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Sometimes my projects flop

ImageDiscuss boat maintenance and repair issues here.
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tex
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Sometimes my projects flop

Postby tex » Tue Nov 14, 2017 10:44 pm

In doing the interior of my ‘87 Krogen Manatee North-Sea pilothouse, I envisioned a ceiling done in the taste and style of 42’s and Whalebacks. So far so good, but after upholstering the ceiling with panels made from a very conservative beige/cream you would expect the find on a Krogen. Then to save overhead clearance, I fashioned the beam caps from a thin Teak plywood paneling that one really couldn’t achieve a finished edge with. Then I turned to automotive door trim molding to cover the rough edge, first black, then chrome, then out of desperation, I finally a vinyl clip or sew-on on edge molding usually found on athletic shoe tops in various colors, leather or vinyl.

The result was no less than ridiculous. It looked closer to an ‘87 impala than an ‘87 Krogen, even more artificial than the artificial stuff. 4 coats of varnish only made it worse! Sometimes in my efforts to pinch as much as I can out of the boat budget, I engineer something this absurd.
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Fixing, spending, and occasional cruising in FL


Robin
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Re: Sometimes my projects flop

Postby Robin » Wed Nov 15, 2017 1:55 pm

I think you are being over critical, looks Ok to me once I realised it was the ceiling to look at not the wall wood trim. Lots of people like Impalas anyway don't they? We can't all drive Rollers, and even Cadillac these days is downright tacky. :mrgreen:
Mark my words, it will be dark again by nightfall :)
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scallywag
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Re: Sometimes my projects flop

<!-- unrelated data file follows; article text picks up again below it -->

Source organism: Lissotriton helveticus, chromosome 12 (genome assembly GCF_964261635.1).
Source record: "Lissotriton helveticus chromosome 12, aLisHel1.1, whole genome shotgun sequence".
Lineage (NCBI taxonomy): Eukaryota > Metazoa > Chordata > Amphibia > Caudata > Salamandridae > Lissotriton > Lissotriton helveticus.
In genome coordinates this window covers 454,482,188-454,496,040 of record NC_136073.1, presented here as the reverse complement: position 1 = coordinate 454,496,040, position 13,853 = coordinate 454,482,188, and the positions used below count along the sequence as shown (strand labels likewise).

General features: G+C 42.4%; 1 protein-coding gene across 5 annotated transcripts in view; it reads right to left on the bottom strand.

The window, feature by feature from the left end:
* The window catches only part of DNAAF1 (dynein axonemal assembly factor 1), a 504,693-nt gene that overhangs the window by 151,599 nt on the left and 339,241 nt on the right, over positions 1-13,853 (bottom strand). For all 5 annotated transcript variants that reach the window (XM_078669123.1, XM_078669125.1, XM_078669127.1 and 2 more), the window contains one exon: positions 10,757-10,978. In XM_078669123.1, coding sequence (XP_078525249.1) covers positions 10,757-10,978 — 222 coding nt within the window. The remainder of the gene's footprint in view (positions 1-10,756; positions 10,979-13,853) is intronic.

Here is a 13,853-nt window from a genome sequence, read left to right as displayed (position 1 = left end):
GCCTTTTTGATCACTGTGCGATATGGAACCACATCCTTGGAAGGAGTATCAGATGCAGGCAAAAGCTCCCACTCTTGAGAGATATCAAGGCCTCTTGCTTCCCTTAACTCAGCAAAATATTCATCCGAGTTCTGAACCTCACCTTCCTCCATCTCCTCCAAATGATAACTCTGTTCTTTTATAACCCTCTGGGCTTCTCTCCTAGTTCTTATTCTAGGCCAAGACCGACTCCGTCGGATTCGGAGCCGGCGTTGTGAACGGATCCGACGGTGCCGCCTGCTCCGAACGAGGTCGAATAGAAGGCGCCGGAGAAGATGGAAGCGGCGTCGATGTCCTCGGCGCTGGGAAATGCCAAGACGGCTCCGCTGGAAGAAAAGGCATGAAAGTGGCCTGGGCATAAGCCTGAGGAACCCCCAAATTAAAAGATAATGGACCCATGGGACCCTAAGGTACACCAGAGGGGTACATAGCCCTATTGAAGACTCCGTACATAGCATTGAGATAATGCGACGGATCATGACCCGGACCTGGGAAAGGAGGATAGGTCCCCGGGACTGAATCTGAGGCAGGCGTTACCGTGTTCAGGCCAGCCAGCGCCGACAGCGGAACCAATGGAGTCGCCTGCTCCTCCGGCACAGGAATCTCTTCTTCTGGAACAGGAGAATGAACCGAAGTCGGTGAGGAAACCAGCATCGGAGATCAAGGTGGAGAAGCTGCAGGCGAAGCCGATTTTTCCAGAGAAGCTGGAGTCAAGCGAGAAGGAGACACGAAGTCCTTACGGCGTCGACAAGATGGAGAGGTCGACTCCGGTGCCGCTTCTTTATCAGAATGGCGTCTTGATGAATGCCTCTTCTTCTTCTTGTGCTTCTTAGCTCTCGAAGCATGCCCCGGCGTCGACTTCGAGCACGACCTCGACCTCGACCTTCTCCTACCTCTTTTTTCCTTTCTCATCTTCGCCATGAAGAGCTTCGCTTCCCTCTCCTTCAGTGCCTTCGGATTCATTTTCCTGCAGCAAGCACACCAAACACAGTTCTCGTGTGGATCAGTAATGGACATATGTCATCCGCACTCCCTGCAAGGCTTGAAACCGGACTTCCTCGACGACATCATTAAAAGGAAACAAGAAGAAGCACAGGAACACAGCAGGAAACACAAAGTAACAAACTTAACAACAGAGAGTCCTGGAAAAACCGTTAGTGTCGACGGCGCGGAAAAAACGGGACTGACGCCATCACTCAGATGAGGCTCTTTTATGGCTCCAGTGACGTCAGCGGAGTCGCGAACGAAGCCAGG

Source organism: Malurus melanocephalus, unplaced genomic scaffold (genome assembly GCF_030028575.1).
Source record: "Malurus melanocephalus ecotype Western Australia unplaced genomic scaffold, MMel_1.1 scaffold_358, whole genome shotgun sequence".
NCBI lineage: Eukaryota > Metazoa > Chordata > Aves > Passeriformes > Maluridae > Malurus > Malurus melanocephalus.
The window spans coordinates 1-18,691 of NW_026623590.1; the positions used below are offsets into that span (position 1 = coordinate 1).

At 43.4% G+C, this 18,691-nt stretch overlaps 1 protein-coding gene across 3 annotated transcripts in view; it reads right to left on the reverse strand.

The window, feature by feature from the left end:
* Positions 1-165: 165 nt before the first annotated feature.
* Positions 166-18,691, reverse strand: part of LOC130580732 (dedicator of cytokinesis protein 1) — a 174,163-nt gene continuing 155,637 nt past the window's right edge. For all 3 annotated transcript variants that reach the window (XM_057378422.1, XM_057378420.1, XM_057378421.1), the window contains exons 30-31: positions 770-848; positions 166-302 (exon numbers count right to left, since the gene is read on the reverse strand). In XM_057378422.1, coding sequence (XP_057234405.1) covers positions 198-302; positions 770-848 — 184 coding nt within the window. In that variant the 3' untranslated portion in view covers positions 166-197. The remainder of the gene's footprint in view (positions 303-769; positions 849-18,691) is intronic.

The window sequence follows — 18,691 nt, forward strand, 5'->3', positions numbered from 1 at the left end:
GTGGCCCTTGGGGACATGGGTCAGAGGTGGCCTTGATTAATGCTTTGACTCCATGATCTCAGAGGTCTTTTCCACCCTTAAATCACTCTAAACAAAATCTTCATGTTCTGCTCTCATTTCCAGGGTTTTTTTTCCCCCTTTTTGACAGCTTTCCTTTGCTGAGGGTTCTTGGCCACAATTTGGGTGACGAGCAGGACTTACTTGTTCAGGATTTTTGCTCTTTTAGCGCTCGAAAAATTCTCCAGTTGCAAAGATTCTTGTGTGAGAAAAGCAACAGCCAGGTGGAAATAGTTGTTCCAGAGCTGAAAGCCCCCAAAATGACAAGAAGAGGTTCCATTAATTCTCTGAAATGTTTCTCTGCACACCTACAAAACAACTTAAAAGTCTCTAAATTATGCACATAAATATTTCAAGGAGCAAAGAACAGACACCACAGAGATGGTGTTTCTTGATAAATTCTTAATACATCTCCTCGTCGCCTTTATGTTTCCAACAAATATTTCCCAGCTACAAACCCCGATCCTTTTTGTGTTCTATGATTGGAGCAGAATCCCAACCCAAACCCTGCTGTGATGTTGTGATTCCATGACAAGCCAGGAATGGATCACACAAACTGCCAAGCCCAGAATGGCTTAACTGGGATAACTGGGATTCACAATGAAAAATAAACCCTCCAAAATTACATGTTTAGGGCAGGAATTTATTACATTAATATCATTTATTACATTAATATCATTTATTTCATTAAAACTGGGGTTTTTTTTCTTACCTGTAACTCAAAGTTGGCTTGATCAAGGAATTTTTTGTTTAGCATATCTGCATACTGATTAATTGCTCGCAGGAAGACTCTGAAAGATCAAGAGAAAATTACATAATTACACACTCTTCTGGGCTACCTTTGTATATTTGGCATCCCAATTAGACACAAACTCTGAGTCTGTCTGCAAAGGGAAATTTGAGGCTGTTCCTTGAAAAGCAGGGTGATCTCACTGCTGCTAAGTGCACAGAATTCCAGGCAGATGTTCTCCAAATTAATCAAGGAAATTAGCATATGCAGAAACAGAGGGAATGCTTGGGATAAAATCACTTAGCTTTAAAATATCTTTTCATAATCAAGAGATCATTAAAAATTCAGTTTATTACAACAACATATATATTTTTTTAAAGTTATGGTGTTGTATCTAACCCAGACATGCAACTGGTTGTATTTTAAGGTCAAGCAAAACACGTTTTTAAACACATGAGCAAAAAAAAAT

Postby scallywag » Wed Nov 15, 2017 4:05 pm

Based on the picture you posted, it looks good. I have seen teak curved strips about 1' wide by 1/4 ' with rounded sides. There are also strips that cover the 4' x 8' paneling. These strips are made in wood and also plastic. like you I do more looking and thinking than actual work. :lol:
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tex
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Re: Sometimes my projects flop

Postby tex » Wed Nov 15, 2017 11:38 pm

When I said it looked terrible, I meant that the beam caps don’t match or complement anything else in the pilothouse. It actually clashes with the theme of the interior. This is an ugly boat, but with a rich interior of teak trim against a plush beige leatherette. I was attempting to preserve that look but....

Here’s a shot of the ceiling. The beam caps were for the white area which is left with a spider-cracked gelcoat from my abusive outer re-skinning job done years ago. The cabin interior is also very similar with teak beam caps every 10 inches. The 1/4” solid teak with rounded edges would do the trick. It’s only money!
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scallywag
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Re: Sometimes my projects flop

Postby scallywag » Fri Nov 17, 2017 2:19 pm

I found that some contractors use parts that are discontinued. So finding these parts are impossible. A number of boat vendors, Sailors Exchange, sell discontinued parts. My boat is so old parts are no longer available. So be it. I like my vessel. :D
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Jaxfishgyd
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Re: Sometimes my projects flop

Postby Jaxfishgyd » Sun Nov 19, 2017 10:16 pm

The last time I hung out with Tex (2 yrs ago) he took me to some out of the way marine wholesale places and consignment shops... It was a blast.. And I have to say, All the work he has done on the Bucky has been first classy....
Capt Charlie Freeman
43' Hatteras CPMY
M/V "No Dial Tone"
Fernandina Beach, Fl
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tex
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Re: Sometimes my projects flop

Postby tex » Mon Nov 20, 2017 12:27 am

Thanks, Capt Jax, but it may be the classy work I did on the interior that really sabotages my less than spiffy beam caps. Interestingly enough, I turned over the beam caps to reveal the gloss varnished "plain Jane" side of the teak plywood, and it doesn't look too bad. I'm thinking about it.
Fixing, spending, and occasional cruising in FL

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